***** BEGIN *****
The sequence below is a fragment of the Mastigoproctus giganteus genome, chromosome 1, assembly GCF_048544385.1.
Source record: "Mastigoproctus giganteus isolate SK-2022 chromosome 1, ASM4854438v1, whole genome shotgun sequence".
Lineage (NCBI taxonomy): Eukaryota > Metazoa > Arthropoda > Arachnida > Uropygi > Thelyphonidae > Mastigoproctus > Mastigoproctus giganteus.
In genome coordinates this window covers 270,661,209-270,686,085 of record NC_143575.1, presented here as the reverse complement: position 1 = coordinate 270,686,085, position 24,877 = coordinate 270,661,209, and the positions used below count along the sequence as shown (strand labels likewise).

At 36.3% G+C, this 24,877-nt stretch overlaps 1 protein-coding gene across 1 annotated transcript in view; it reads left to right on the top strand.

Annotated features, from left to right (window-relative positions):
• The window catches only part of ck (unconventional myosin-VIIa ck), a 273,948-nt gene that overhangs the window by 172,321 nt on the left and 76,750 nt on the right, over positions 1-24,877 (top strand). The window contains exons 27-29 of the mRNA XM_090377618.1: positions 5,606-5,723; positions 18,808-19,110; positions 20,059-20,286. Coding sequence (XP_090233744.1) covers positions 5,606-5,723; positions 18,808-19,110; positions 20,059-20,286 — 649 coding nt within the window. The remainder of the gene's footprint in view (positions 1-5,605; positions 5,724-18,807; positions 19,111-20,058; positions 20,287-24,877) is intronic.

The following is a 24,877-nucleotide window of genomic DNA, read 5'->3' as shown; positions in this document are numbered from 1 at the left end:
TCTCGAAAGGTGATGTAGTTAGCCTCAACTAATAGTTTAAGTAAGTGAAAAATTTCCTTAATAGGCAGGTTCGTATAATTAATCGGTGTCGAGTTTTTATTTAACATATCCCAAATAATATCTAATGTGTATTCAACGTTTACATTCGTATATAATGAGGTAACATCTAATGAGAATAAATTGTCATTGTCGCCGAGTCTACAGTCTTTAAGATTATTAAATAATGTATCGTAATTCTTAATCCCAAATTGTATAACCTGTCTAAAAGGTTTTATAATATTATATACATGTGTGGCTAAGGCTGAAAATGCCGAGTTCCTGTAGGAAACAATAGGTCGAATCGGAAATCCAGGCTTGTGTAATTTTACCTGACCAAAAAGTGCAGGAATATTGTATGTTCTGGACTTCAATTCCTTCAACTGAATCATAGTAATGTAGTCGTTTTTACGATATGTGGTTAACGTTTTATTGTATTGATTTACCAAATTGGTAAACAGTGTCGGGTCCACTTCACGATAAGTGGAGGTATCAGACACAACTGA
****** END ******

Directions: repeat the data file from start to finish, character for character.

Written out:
The sequence below is a fragment of the Mastigoproctus giganteus genome, chromosome 1, assembly GCF_048544385.1.
Source record: "Mastigoproctus giganteus isolate SK-2022 chromosome 1, ASM4854438v1, whole genome shotgun sequence".
Lineage (NCBI taxonomy): Eukaryota > Metazoa > Arthropoda > Arachnida > Uropygi > Thelyphonidae > Mastigoproctus > Mastigoproctus giganteus.
In genome coordinates this window covers 270,661,209-270,686,085 of record NC_143575.1, presented here as the reverse complement: position 1 = coordinate 270,686,085, position 24,877 = coordinate 270,661,209, and the positions used below count along the sequence as shown (strand labels likewise).

At 36.3% G+C, this 24,877-nt stretch overlaps 1 protein-coding gene across 1 annotated transcript in view; it reads left to right on the top strand.

Annotated features, from left to right (window-relative positions):
• The window catches only part of ck (unconventional myosin-VIIa ck), a 273,948-nt gene that overhangs the window by 172,321 nt on the left and 76,750 nt on the right, over positions 1-24,877 (top strand). The window contains exons 27-29 of the mRNA XM_090377618.1: positions 5,606-5,723; positions 18,808-19,110; positions 20,059-20,286. Coding sequence (XP_090233744.1) covers positions 5,606-5,723; positions 18,808-19,110; positions 20,059-20,286 — 649 coding nt within the window. The remainder of the gene's footprint in view (positions 1-5,605; positions 5,724-18,807; positions 19,111-20,058; positions 20,287-24,877) is intronic.

The following is a 24,877-nucleotide window of genomic DNA, read 5'->3' as shown; positions in this document are numbered from 1 at the left end:
TCTCGAAAGGTGATGTAGTTAGCCTCAACTAATAGTTTAAGTAAGTGAAAAATTTCCTTAATAGGCAGGTTCGTATAATTAATCGGTGTCGAGTTTTTATTTAACATATCCCAAATAATATCTAATGTGTATTCAACGTTTACATTCGTATATAATGAGGTAACATCTAATGAGAATAAATTGTCATTGTCGCCGAGTCTACAGTCTTTAAGATTATTAAATAATGTATCGTAATTCTTAATCCCAAATTGTATAACCTGTCTAAAAGGTTTTATAATATTATATACATGTGTGGCTAAGGCTGAAAATGCCGAGTTCCTGTAGGAAACAATAGGTCGAATCGGAAATCCAGGCTTGTGTAATTTTACCTGACCAAAAAGTGCAGGAATATTGTATGTTCTGGACTTCAATTCCTTCAACTGAATCATAGTAATGTAGTCGTTTTTACGATATGTGGTTAACGTTTTATTGTATTGATTTACCAAATTGGTAAACAGTGTCGGGTCCACTTCACGATAAGTGGAGGTATCAGACACAACTGA